Gigi Robinson says her goal is to help young people, particularly those struggling with their body image and/or chronic illness, gain confidence and stand up for themselves
Gigi Robinson was in the Dominican Republic with a group of about a dozen other Swim Search finalists and a large film crew for days when it rained on one day of shooting. Neither the dark skies nor distant thunder stopped Robinson from shooting. She sat around for hours with her hair and makeup on, waiting for the storm to temporarily halt production, and shot anyway.
“I could have gotten insecure, but instead I had to check my ego at the door and say, ‘You know what? -year-old social media influencer told the New York Post. “And I love that. I think I’m so unique and so rare and it’s really important to me that the photos reflect that.”
Robinson, who is single, is one of 13 women selected as finalists in the 2022 Sports Illustrated Swim Search, a global casting call. The publication’s annual swimsuit issue, out Monday, May 16, features her and the others. The overall winner of the competition will be announced in August.
Robinson was diagnosed with Ehlers-Danlos Syndrome when she was 10 years old and living in New York. Ehlers-Danlos is a connective tissue disease that causes chronic pain, making them very susceptible to injury and unusually slow to heal. Robinson’s illness was first discovered by her family after she was carelessly cartwheeling and breaking her elbow.
Less than a year later, Robinson broke her ankle and tore ligaments in her wrist, and it took the latter 13 months to recover. Luckily, her mother worked in healthcare, so she had access to top-notch doctors.
Robinson was soon in the office of a pediatric geneticist in Cornell and received her diagnosis. Robinson had taken up swimming but had to give it up because of her illness. “I really thought I was going to the Olympics. That’s how much I loved swimming,” she remarked.
Robinson was injured frequently throughout high school and college, and she was usually on crutches or in a splint. Her classmates would often question her, asking why she was taking notes on a laptop in class. Why did she choose the elevator instead of the stairs? Some professors told her that her registered ADA accommodation “wouldn’t be okay” in her lectures, while others advised her to “work harder.”
“I didn’t know how to articulate myself. I couldn’t stand up to teachers and say, ‘What you just said to me is unacceptable and I’m going to the dean.’ So I made art about it instead,” she explained. For her senior capstone project, she has compiled a picture book that depicts the intensely intimate experiences that chronically ill people are all too familiar with. “It’s like looking at the tiled ceiling from a hospital bed, or hearing the crackle of paper when you sit on the exam table in an ambulance, or the neon lights,” she added.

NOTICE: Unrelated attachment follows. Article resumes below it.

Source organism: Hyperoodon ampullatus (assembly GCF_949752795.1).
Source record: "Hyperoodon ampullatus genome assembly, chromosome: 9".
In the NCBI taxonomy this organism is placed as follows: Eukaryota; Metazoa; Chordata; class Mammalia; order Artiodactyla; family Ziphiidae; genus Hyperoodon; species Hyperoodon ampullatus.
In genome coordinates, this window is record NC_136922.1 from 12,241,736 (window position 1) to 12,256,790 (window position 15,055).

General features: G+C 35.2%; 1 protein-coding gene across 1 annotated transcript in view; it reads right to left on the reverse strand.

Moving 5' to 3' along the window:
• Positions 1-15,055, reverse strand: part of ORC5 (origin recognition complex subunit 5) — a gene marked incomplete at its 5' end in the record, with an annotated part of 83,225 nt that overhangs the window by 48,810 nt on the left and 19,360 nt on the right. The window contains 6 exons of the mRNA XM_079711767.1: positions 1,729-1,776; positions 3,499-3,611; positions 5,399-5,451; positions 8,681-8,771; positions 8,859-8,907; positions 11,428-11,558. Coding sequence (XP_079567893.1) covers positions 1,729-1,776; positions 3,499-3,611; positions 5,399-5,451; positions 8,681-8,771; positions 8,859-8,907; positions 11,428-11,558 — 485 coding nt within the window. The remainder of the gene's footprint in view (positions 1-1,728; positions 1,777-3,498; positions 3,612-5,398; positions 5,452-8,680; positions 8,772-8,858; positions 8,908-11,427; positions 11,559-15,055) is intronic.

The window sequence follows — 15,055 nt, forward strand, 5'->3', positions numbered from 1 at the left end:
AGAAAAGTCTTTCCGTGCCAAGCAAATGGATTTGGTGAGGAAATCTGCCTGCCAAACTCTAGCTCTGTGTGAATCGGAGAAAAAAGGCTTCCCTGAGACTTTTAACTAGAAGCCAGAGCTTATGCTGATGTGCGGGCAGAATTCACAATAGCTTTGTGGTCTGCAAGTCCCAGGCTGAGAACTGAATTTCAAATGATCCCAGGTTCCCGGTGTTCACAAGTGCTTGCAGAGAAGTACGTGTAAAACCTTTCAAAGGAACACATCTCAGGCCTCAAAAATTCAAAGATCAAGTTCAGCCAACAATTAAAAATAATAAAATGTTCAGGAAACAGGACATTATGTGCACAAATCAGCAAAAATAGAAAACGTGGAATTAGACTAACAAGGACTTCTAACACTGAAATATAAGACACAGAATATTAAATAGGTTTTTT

Robinson joined a social media focused organization called USC Reach while earning a BFA from the University of Southern California. She quickly became a brand spokesperson for companies like Tinder and Abercrombie & Fitch. She largely used her own social media platforms prior to 2020 to promote content about body image and marketing, but she didn’t mention her chronic illnesses.
According to Robinson, many creatives with serious or chronic illnesses avoid voicing their condition publicly for fear of being harassed. However, the pandemic changed Robinson’s perspective. “I was just like, ‘Gigi, you can’t post empty content about fashion and fizzy water online right now,'” she shared. She gradually began sharing her experiences with chronic diseases in hopes of creating more relevant content. “I would say that’s when I really stepped into that role as a lawyer.”
Robinson’s social media networks have built a combined following of around 150,000 people over the past three years. She has also been nominated for a number of WEGO Health Awards including Best in Show for numerous social media channels, Patient Leader Hero, Advocating for Another and Rookie of the Year.
Robinson’s goal is to help young people, especially those struggling with their body image and/or chronic illness, gain confidence and stand up for themselves. “The next generation will be even more digital than Generation Z and they need the role models that I didn’t have,” she explained.